(No. B/491) Mr R. Uteem (First Member for Port Louis South & Port Louis Central) asked the Minister of Education and Human Resources, Tertiary Education and Scientific Research whether, in regard to the grant by Government of about Rs80,000 per student per year to cover the cost of tailor made crash courses offered at the University of Mauritius in fields with high job prospects, as announced in the Budget Speech 2015-2016, she will state the amount of money disbursed in relation thereto as at to date -
(a) indicating the number of students who have benefitted therefrom, and
(b) giving details of the crash courses offered.
Reply: Following the 2015-2016 Budget Speech, Government put up a Graduate Training Scheme (GTES), with the main objective of enhancing the employment prospects of the unemployed graduates, by providing them with skills according to the requirements of the evolving job markets.
In this context, a Joint Working Group, co-chaired by my Ministry and Business Mauritius has been set up to oversee the project, with the Human Resource Development Council (HRDC) as the implementing arm.
In respect of the Scheme, employers provide inputs for the mounting of appropriate courses based on their particular skills needs. Upon successful completion of the courses, the trainees are employed by the partner industries.
As at 19 May 2016, a total amount of MUR 5,023,660 has been disbursed for seven (7) projects, out of which six (6) are being dispensed in-house by the partner industries and one (1) by the University of Technology, Mauritius. A ‘Post Graduate Diploma in Digital Technologies’ will be offered by the University of Mauritius as from June of this year in collaboration with relevant industry partners.
With regard to part (a) of the question, I am informed that 76 graduates have benefited from the programme.
In respect of part (b), I am tabling the relevant information.
UNIVERSITY OF TECHNOLOGY OF MAURITIUS –
DIRECTOR GENERAL – INVESTIGATIONS (07/06/16)
(No. B/535) Mr S. Mohamed (First Member for Port Louis Maritime & Port Louis East) asked the Minister of Education and Human Resources, Tertiary Education and Scientific Research whether, in regard to the Director General of the University of Technology of Mauritius (UTM), she will, for the benefit of the House, obtain from the UTM, information as to the number of investigations initiated by the Independent Commission against Corruption against the incumbent thereof, indicating the matters to which the investigations relate.
Reply (Prime Minister): I am advised that as the Independent Commission against Corruption operates strictly in a confidential manner, the University of Technology is not in a position to know whether or not the Independent Commission against Corruption has initiated any investigation against its Director. Moreover, by virtue of section 81 of the Prevention of Corruption Act (PoCA), no information relating to any investigation being carried out by the Independent Commission against Corruption can be divulged.
TERTIARY EDUCATION – AUDIT & INSTITUTIONS (05/07/16)
(No. B/697) Mr D. Sesungkur (First Member for Montagne Blanche & GRSE) asked the Minister of Education and Human Resources, Tertiary Education and Scientific Research whether, in regard to the Tertiary Education Commission, she will, for the benefit of the House, obtain therefrom, information as to –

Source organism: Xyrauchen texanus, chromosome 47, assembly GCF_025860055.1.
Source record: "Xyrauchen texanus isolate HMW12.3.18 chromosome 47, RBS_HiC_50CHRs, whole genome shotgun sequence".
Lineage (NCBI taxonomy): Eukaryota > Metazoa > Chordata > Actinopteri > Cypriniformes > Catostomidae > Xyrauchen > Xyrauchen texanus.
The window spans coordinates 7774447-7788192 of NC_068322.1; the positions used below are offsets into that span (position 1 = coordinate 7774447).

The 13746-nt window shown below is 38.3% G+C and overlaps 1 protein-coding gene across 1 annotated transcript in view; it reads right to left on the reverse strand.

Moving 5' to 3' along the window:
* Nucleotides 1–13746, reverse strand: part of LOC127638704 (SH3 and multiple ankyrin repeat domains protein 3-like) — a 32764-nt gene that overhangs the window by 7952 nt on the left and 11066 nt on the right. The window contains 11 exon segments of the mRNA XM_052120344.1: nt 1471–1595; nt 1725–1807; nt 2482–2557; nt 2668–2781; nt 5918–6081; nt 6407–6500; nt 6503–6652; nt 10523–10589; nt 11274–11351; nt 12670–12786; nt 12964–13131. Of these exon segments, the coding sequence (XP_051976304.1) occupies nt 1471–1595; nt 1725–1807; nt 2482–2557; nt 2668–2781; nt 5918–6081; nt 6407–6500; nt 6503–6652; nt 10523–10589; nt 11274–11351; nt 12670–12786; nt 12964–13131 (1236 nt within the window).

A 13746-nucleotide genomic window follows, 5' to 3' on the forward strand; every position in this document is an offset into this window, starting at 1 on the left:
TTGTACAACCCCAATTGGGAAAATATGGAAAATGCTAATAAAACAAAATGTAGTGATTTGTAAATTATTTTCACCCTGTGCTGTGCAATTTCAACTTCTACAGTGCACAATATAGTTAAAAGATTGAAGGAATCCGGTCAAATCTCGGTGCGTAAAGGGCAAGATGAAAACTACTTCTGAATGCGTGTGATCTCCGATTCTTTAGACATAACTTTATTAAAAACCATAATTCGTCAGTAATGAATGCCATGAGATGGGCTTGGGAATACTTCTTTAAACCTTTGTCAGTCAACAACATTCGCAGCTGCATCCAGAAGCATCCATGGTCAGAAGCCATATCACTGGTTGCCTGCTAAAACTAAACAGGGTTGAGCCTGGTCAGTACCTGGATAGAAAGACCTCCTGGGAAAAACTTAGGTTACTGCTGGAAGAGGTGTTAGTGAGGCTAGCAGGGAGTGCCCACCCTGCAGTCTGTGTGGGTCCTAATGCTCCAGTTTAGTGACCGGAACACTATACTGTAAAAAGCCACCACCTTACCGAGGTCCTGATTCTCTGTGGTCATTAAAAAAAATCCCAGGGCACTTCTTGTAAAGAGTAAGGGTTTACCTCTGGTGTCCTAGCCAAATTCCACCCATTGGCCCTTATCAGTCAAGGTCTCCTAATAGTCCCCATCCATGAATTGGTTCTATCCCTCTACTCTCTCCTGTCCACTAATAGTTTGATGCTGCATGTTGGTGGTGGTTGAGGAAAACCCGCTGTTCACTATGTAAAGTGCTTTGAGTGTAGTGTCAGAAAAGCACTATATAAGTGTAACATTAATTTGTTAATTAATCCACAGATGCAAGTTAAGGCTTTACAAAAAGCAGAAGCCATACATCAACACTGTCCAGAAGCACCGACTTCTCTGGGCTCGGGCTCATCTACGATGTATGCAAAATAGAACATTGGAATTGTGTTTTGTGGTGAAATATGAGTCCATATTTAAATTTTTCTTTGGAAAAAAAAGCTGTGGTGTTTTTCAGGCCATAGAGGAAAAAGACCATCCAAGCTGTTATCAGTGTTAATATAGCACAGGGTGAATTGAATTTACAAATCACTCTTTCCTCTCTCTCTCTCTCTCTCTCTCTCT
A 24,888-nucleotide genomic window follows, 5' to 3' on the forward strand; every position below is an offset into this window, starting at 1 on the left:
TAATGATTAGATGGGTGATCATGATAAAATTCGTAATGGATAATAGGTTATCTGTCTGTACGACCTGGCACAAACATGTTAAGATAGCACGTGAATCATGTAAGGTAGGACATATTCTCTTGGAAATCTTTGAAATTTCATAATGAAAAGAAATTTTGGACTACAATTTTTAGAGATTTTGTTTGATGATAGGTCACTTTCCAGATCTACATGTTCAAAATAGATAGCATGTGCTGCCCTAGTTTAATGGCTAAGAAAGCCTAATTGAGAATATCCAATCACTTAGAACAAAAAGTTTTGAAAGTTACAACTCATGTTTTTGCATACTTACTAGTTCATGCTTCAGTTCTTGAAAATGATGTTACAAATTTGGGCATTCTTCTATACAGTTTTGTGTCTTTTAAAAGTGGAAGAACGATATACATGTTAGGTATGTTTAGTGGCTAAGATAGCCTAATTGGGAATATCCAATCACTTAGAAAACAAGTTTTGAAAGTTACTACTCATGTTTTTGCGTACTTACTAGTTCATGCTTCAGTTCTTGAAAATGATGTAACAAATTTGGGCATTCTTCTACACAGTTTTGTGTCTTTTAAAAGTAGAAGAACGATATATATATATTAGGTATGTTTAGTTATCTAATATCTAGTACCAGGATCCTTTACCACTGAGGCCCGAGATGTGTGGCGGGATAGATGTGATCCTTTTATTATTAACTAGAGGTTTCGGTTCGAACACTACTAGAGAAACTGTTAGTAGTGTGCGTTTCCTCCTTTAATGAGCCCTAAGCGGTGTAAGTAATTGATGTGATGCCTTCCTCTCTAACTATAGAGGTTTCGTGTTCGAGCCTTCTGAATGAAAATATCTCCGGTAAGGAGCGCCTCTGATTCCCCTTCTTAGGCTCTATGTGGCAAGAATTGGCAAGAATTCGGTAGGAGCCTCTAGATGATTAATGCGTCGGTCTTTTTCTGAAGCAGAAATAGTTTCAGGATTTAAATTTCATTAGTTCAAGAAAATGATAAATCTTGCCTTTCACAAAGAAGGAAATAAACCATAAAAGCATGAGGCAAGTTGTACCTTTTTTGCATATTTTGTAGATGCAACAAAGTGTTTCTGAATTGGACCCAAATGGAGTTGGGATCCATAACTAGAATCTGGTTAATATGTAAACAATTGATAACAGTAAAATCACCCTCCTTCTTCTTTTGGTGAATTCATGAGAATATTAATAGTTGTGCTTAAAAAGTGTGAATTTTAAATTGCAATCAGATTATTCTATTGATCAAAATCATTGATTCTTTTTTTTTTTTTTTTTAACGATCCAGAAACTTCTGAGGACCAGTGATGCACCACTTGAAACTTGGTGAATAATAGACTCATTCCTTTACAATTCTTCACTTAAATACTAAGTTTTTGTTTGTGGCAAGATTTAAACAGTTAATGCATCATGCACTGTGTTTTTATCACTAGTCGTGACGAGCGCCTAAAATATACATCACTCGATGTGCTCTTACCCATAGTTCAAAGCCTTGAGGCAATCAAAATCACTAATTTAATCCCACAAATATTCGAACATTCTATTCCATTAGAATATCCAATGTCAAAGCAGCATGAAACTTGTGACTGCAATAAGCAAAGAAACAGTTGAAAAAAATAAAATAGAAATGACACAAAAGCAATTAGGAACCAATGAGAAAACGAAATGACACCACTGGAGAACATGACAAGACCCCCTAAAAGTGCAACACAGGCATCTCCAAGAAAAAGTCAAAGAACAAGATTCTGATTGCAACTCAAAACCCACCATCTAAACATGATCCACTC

(a) the composition of the Board of Management thereof;
(b) if an audit of the tertiary education sector has recently been carried out and, if so, indicate the main observations thereof and, if not, why not;
(c) the number of approved tertiary institutions as at to date, and
(d) since January 2015 to date, the names of the institutions in respect of which the licences have –
(i) been revoked, and
(ii) been issued.
Mrs Dookun-Luchoomun: Madam Speaker, the Board of the Tertiary Education Commission has last been constituted in March 2015 with Mr Surendra Bissoondoyal as the Chairman and Mrs Nema Devi Goorah, Permanent Secretary at my Ministry as my representative on the Board. I am tabling the current composition of the Board.
With regard to part (b) of the question, Madam Speaker, I am informed by the Commission that there has been no sector wise audit of the tertiary education sector. However, the Tertiary Education Commission has carried out periodic academic audits at the University of Technology, Mauritius (UTM), the University of Mauritius, the MIE and the MGI in 2008, 2012, 2013 and 2014 respectively.
It is planning a second cycle of audit at the UTM as well as the first cycle of audit at the Open University of Mauritius and l’Université des Mascareignes in 2017. This is in line with section 4A of the Tertiary Education Commission Act which states that and I quote –
“(1) In furtherance of its objects, the Commission shall-
(h) undertake periodic academic audits of institutions offering postsecondary education in Mauritius (…).”
Madam Speaker, as to part (c) of the question, I am further informed that today there are 54 registered tertiary education institutions which are operational.
In regard to part (d) (i) of the question, I am informed that the registration of the London Graduate School, as a tertiary educational institution, was revoked on 26 April 2016.
As to part (d) (ii) of the question, Madam Speaker, I am also advised that since January 2015, five institutions have been granted registration to operate as Tertiary Education Institutions, and these are –
(i) Greenwich University Pakistan;
(ii) Atlantis Business School;
(iii) African Leadership College;
(iv) Amity Global Business School, and
(v) The Ceridian Learning Centre Ltd.
Mr Sesungkur: Madam Speaker, can I know from the hon. Minister how many foreign students are currently studying in Mauritius and how are we progressing with the plan to make Mauritius a knowledge hub of reputation?
Mrs Dookun-Luchoomun: Madam Speaker, I am afraid I do not have this particular information as it is not related to the question.